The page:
Doctors Question the Casual Use of Anti-depressants


For years people who are experiencing the symptoms of clinical depression with a potential genetic link, or who have gone through extremely stressful situations like a death, divorce, job loss, or major illness such as, chronic kidney disease, have been prescribed anti-depressants to help them get through their day. Dr. Oz and Dr. Drew Pinksy called into question whether these pills actually work, and warning of the dangers they may present.

Here are some other risks:

·         High relapse rate within six months. Symptoms often return, creating a chronic, long-term path. Van Scheyen, J. Psychiatry, Neurologia, Neurochirugia 76 (1973):93-112.

·         Taking anti-depressants can actually make the symptoms worse. Fava, G. Journal of Clinical Psychiatry 64 (2003):123-33.

·         Taking anti-depressants make it harder to qualify for insurance such as life, term, long-term care, disability and health insurance.

Mounting research is indicating that any benefit from these prescriptions are from the placebo effect. Studies published from 1980 to 2005 concluded the placebo effect was likely responsible for 68 percent of the improvement seen in patients taking anti-depressants. Another review pegged it at 84 percent. What’s more, the placebo effect appears to be growing over time.

Dr. Oz stated that part of the problem is that a serotonin imbalance, which is the main thing most anti-depressants are designed to correct, may not be the main reason most people experience depression. Also, 75% of women in the U.S. who are on anti-depressants are taking them for reasons besides depression, something called “off-label use.”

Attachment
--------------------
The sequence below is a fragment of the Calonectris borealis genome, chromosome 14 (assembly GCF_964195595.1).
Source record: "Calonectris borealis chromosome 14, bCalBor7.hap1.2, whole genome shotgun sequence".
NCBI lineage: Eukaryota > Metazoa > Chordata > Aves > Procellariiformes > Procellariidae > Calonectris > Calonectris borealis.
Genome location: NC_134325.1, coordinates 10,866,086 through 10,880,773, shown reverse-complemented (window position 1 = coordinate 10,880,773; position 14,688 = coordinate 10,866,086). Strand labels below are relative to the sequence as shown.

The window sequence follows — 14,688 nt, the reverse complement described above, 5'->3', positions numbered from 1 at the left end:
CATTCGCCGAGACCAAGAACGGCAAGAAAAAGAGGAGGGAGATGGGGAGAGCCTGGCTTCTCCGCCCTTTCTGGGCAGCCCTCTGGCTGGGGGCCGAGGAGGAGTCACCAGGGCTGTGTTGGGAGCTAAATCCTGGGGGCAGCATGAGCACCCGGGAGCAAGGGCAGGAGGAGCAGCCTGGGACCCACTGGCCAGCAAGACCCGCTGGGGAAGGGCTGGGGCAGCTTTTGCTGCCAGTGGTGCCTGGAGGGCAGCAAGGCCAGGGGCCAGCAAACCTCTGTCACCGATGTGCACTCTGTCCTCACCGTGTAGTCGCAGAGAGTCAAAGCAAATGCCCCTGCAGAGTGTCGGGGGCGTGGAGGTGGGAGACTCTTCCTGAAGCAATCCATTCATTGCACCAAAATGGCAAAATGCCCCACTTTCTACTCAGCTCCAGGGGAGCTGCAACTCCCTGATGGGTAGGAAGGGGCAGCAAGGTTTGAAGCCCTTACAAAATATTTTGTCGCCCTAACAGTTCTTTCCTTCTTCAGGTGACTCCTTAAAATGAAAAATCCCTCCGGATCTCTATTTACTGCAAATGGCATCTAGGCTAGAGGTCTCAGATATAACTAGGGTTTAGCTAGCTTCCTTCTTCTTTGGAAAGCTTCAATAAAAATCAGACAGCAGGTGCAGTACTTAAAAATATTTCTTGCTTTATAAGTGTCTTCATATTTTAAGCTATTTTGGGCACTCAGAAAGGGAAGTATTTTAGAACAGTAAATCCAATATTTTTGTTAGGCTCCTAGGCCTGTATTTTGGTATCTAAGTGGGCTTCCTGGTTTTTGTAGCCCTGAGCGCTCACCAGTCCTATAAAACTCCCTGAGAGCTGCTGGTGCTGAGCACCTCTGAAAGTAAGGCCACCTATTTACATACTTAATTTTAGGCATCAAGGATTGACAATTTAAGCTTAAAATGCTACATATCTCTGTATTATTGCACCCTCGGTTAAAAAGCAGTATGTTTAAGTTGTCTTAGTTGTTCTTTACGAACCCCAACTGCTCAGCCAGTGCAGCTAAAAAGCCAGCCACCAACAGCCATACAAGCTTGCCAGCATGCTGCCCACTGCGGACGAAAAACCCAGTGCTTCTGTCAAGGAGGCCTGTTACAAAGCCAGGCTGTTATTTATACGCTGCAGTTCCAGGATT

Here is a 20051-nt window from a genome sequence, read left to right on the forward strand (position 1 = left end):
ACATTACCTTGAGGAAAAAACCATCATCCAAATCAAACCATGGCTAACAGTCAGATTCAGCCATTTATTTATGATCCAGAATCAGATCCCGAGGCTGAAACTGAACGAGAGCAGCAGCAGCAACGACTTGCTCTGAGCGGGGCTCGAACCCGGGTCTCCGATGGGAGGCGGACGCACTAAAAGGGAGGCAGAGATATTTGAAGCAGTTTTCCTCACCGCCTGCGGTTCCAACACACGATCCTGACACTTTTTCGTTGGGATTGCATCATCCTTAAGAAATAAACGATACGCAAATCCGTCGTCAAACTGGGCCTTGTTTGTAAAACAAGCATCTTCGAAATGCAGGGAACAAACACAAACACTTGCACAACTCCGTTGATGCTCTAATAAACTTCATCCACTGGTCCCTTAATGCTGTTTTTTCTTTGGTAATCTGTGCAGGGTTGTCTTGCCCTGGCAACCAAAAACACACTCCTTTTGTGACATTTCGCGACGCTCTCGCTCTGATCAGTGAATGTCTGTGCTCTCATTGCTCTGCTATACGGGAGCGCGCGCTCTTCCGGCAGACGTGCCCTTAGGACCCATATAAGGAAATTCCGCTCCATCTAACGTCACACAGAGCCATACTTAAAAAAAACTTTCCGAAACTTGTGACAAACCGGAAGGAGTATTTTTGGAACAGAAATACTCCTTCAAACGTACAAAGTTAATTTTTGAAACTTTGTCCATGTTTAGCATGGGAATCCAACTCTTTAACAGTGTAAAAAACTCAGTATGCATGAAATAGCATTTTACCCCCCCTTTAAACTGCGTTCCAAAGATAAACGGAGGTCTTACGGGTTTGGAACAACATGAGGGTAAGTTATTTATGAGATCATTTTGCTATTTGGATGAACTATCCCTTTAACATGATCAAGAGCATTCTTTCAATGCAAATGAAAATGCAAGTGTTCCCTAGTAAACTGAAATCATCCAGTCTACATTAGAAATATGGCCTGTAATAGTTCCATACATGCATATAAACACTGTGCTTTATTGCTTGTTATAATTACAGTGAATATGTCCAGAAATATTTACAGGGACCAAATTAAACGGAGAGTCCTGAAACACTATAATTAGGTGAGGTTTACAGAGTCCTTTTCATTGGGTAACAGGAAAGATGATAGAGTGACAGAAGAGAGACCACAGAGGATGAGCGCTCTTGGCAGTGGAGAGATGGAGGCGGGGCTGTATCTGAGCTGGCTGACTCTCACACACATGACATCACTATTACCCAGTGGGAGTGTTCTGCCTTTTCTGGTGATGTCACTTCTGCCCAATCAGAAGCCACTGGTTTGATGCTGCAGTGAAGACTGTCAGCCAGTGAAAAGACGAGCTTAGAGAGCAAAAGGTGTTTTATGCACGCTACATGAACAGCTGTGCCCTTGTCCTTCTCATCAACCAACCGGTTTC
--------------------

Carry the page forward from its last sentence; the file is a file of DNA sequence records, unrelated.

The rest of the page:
Perhaps the scariest thing is that once you are diagnosed with depression and start getting prescribed drugs to treat it, the medical records that follow you may create a stigma with any doctors you might see, and especially with your insurance company. It’s terrifying to think about, but when you are presented with very real symptoms, and the doctor knows about your mental health history, s/he may not take you as seriously. Mental health issues like depression are very real, and can be crippling, so it’s devastating to think that seeking help can create huge stigma related risks for you in the long run.

Psychiatrist Dr. Daniel Amen recommended that a patient should try exercise, fish oil, and talk therapy to treat depression before starting a pill regimen. Anti-depressants should only be prescribed when you are experiencing feeling of depression or anxiety. An individual should visit his/her primary care physician to rule out any other physical ailments that may be causing the problem. If all other physical problems can be ruled out, then one can reasonably consider using anti-depressants. Dr. Amen stressed that anti-depressants only work for people who are truly experiencing severe depression.

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